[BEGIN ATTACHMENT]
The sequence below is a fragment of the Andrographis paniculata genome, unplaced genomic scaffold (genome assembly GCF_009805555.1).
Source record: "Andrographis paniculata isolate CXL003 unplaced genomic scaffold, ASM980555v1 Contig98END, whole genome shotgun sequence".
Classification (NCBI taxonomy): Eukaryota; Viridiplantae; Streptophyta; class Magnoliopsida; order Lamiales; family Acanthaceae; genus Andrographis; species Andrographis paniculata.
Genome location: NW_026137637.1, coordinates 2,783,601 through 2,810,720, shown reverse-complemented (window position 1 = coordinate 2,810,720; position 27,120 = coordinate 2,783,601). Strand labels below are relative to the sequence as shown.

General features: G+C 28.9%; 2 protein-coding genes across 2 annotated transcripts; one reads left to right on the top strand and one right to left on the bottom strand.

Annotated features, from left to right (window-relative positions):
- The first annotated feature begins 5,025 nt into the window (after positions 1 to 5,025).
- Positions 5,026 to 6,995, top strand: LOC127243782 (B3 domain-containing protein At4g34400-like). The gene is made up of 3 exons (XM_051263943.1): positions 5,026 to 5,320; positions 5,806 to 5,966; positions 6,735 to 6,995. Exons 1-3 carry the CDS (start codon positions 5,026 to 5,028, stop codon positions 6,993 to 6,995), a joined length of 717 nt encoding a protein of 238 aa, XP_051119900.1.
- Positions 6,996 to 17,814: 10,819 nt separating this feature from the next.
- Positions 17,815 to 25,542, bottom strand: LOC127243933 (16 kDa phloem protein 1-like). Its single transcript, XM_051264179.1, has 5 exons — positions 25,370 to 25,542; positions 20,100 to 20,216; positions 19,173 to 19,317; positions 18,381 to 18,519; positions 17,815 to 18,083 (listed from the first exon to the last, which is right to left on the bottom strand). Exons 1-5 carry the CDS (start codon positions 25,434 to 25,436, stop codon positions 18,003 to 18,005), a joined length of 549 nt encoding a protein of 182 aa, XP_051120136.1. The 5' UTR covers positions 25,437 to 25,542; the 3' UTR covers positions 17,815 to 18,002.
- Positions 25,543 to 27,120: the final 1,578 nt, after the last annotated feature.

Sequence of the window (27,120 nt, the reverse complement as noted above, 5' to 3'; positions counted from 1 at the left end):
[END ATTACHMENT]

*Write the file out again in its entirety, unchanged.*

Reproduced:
The sequence below is a fragment of the Andrographis paniculata genome, unplaced genomic scaffold (genome assembly GCF_009805555.1).
Source record: "Andrographis paniculata isolate CXL003 unplaced genomic scaffold, ASM980555v1 Contig98END, whole genome shotgun sequence".
Classification (NCBI taxonomy): Eukaryota; Viridiplantae; Streptophyta; class Magnoliopsida; order Lamiales; family Acanthaceae; genus Andrographis; species Andrographis paniculata.
Genome location: NW_026137637.1, coordinates 2,783,601 through 2,810,720, shown reverse-complemented (window position 1 = coordinate 2,810,720; position 27,120 = coordinate 2,783,601). Strand labels below are relative to the sequence as shown.

General features: G+C 28.9%; 2 protein-coding genes across 2 annotated transcripts; one reads left to right on the top strand and one right to left on the bottom strand.

Annotated features, from left to right (window-relative positions):
- The first annotated feature begins 5,025 nt into the window (after positions 1 to 5,025).
- Positions 5,026 to 6,995, top strand: LOC127243782 (B3 domain-containing protein At4g34400-like). The gene is made up of 3 exons (XM_051263943.1): positions 5,026 to 5,320; positions 5,806 to 5,966; positions 6,735 to 6,995. Exons 1-3 carry the CDS (start codon positions 5,026 to 5,028, stop codon positions 6,993 to 6,995), a joined length of 717 nt encoding a protein of 238 aa, XP_051119900.1.
- Positions 6,996 to 17,814: 10,819 nt separating this feature from the next.
- Positions 17,815 to 25,542, bottom strand: LOC127243933 (16 kDa phloem protein 1-like). Its single transcript, XM_051264179.1, has 5 exons — positions 25,370 to 25,542; positions 20,100 to 20,216; positions 19,173 to 19,317; positions 18,381 to 18,519; positions 17,815 to 18,083 (listed from the first exon to the last, which is right to left on the bottom strand). Exons 1-5 carry the CDS (start codon positions 25,434 to 25,436, stop codon positions 18,003 to 18,005), a joined length of 549 nt encoding a protein of 182 aa, XP_051120136.1. The 5' UTR covers positions 25,437 to 25,542; the 3' UTR covers positions 17,815 to 18,002.
- Positions 25,543 to 27,120: the final 1,578 nt, after the last annotated feature.

Sequence of the window (27,120 nt, the reverse complement as noted above, 5' to 3'; positions counted from 1 at the left end):